24 Oct 2013, BioSpectrum Bureau , BioSpectrum
Singapore: An Indian news report that appeared in Business Line quoted an unidentified DIPP official who claimed that top officials of many US pharmaceutical companies recently met the Department of Industrial Policy and Promotion (DIPP) Secretary.
He claimed that US pharma majors were lobbying against use of compulsory licences by India. Heads of companies like Pfizer, Mylan and Merck met the DIPP Secretary to urge the Government to stop issuing permits to domestic companies for making low-priced copies of patented life saving drugs.
The report said that a compulsory licence is a permit issued by a Government to local industry for producing copied versions of patented medicines without the consent of the patent holder.
In an effort to dissuade the Government from putting in place restrictions on foreign direct investment in pharmaceuticals, the delegation that had been organized by the US India Business Council (USIBC), also urged it to enforce stricter intellectual property rules.
The Indian government has maintained that it considers issuing compulsory licences only under extreme conditions abiding strictly by global rules on intellectual property prescribed by the TRIPS Agreement, the official said in the report.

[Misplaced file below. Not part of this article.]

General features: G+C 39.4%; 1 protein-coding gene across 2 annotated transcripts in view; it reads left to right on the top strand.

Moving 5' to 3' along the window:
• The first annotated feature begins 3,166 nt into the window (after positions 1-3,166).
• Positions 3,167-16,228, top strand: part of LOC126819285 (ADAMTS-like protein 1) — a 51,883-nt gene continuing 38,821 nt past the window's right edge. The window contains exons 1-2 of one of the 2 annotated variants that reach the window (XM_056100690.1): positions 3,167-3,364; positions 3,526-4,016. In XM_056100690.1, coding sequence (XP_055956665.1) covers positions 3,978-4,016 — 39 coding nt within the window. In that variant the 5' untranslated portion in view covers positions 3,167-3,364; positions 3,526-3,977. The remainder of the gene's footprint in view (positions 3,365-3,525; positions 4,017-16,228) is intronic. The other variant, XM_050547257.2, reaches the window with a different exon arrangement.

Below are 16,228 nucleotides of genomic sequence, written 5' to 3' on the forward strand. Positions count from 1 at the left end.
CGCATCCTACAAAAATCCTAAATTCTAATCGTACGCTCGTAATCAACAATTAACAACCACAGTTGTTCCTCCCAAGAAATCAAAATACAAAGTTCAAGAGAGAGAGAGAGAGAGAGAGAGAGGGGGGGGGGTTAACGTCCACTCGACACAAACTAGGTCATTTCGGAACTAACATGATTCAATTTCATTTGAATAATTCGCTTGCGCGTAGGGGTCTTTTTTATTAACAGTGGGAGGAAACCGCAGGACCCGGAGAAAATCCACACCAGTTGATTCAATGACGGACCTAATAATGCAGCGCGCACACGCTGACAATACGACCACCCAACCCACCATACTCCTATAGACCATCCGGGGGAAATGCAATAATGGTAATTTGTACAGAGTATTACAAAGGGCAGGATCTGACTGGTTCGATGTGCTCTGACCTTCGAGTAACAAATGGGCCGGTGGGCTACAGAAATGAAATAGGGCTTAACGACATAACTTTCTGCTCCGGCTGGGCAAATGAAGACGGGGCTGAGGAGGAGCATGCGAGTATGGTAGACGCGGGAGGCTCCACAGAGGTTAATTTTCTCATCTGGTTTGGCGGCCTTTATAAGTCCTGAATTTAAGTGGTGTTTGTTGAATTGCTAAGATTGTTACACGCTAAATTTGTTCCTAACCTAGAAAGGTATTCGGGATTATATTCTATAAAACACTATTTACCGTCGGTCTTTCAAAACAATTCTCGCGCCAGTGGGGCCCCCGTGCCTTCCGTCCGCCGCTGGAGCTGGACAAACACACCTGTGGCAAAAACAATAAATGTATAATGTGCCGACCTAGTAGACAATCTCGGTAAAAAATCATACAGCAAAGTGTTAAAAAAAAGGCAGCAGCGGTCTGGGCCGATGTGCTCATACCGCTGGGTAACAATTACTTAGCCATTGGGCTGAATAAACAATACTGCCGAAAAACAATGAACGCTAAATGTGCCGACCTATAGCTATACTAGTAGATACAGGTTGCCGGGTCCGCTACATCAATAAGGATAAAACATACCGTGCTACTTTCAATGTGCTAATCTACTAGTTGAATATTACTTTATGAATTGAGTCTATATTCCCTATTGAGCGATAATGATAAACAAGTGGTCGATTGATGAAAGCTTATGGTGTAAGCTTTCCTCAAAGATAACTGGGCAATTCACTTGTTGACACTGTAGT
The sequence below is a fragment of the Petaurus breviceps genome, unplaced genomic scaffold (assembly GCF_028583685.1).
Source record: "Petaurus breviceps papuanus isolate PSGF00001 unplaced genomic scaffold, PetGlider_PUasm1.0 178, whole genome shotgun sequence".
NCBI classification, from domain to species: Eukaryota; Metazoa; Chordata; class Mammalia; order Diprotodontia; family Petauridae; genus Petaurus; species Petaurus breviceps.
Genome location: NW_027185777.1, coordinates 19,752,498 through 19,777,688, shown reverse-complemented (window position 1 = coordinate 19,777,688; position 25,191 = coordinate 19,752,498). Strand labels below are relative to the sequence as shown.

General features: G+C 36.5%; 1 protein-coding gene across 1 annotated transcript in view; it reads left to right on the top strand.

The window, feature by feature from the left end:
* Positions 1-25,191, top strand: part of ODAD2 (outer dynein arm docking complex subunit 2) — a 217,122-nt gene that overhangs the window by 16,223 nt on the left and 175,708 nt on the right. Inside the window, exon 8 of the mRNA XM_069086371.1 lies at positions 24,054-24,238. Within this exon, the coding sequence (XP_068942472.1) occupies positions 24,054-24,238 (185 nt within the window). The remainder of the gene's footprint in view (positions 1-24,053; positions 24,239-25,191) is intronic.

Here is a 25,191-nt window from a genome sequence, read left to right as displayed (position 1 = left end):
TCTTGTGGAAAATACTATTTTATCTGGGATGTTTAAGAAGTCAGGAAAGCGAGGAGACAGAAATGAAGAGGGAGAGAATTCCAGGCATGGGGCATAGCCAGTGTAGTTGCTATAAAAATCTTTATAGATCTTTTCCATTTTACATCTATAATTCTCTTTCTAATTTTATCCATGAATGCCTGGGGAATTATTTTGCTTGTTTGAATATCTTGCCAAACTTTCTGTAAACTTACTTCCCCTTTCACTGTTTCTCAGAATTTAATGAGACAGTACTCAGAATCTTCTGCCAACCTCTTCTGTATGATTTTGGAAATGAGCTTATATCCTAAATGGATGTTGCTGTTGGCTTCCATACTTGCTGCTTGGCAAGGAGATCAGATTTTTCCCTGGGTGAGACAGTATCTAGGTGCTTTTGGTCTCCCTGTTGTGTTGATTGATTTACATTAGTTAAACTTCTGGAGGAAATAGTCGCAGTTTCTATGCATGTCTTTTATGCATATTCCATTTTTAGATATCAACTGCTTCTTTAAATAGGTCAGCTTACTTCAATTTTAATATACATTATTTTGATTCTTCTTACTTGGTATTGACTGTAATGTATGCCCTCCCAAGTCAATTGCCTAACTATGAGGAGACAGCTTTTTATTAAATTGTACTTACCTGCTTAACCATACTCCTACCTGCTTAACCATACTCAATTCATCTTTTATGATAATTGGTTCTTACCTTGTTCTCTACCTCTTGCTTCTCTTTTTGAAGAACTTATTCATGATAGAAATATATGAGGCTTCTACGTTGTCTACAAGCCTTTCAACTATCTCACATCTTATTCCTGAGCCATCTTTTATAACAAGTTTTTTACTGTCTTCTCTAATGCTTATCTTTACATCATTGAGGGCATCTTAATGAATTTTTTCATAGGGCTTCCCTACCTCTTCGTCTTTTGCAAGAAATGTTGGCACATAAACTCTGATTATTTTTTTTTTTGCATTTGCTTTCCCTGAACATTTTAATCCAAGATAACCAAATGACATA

"The US companies were extremely worried that their patented drugs face threat in the Indian market as compulsory licences allowing their local production could be issued anytime. We assured them that such licences are not issued on a day-to-day basis and are guided by prescribed rules," the official was quoted as saying.
The DIPP is reported to have informed the delegation that it had sent back three proposals for compulsory licences forwarded by the Health Ministry as it was not satisfied with the arguments given and wanted more evidence on why there was a need to issue them. The news report also added that some experts were of the view that India may already be wilting under pressure from the US industry and government.
"The US industry thrives on employing pressure tactics to get its way. The fact that India has visibly gone slow in its drive to ensure availability of cheap life-saving medicines to the public through compulsory licences shows that all the noise being made might be working," a WTO expert from a Delhi-based research institute pointed out in the news report.
With patents worth an estimated $150 billion held by drug majors set to expire between 2010-2017, companies are desperate to protect their valid patents all across the globe and also renew their old patents.
The delegation is further said to have discussed the need for less stringent rules while deciding on granting fresh patents. India's proposed legislation to restrict take-overs of existing pharmaceutical companies by foreign companies is another worry for these firms. "The pharmaceutical companies did not want restrictions to be in place for FDI in the sector, either in greenfield or brownfield projects," the official said in the report.